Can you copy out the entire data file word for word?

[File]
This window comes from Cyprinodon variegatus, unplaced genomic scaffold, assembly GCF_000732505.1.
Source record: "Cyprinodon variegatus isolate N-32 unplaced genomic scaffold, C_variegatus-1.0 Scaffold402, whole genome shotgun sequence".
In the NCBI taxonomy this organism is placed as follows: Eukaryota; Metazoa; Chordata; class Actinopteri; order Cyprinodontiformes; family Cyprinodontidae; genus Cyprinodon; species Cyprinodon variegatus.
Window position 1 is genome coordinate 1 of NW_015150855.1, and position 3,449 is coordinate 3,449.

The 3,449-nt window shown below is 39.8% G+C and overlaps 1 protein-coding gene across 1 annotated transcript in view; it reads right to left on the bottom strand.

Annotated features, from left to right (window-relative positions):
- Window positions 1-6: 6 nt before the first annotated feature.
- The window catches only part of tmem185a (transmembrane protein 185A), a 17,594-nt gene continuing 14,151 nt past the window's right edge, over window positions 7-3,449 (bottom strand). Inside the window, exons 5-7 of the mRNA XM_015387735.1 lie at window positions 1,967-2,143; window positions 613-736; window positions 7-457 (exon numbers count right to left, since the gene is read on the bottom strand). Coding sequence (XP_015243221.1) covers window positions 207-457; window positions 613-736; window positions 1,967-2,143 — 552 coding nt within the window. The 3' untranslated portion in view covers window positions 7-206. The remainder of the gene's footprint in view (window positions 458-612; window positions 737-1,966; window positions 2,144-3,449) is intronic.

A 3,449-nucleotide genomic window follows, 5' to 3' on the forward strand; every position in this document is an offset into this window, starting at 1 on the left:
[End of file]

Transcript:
This window comes from Cyprinodon variegatus, unplaced genomic scaffold, assembly GCF_000732505.1.
Source record: "Cyprinodon variegatus isolate N-32 unplaced genomic scaffold, C_variegatus-1.0 Scaffold402, whole genome shotgun sequence".
In the NCBI taxonomy this organism is placed as follows: Eukaryota; Metazoa; Chordata; class Actinopteri; order Cyprinodontiformes; family Cyprinodontidae; genus Cyprinodon; species Cyprinodon variegatus.
Window position 1 is genome coordinate 1 of NW_015150855.1, and position 3,449 is coordinate 3,449.

The 3,449-nt window shown below is 39.8% G+C and overlaps 1 protein-coding gene across 1 annotated transcript in view; it reads right to left on the bottom strand.

Annotated features, from left to right (window-relative positions):
- Window positions 1-6: 6 nt before the first annotated feature.
- The window catches only part of tmem185a (transmembrane protein 185A), a 17,594-nt gene continuing 14,151 nt past the window's right edge, over window positions 7-3,449 (bottom strand). Inside the window, exons 5-7 of the mRNA XM_015387735.1 lie at window positions 1,967-2,143; window positions 613-736; window positions 7-457 (exon numbers count right to left, since the gene is read on the bottom strand). Coding sequence (XP_015243221.1) covers window positions 207-457; window positions 613-736; window positions 1,967-2,143 — 552 coding nt within the window. The 3' untranslated portion in view covers window positions 7-206. The remainder of the gene's footprint in view (window positions 458-612; window positions 737-1,966; window positions 2,144-3,449) is intronic.

A 3,449-nucleotide genomic window follows, 5' to 3' on the forward strand; every position in this document is an offset into this window, starting at 1 on the left: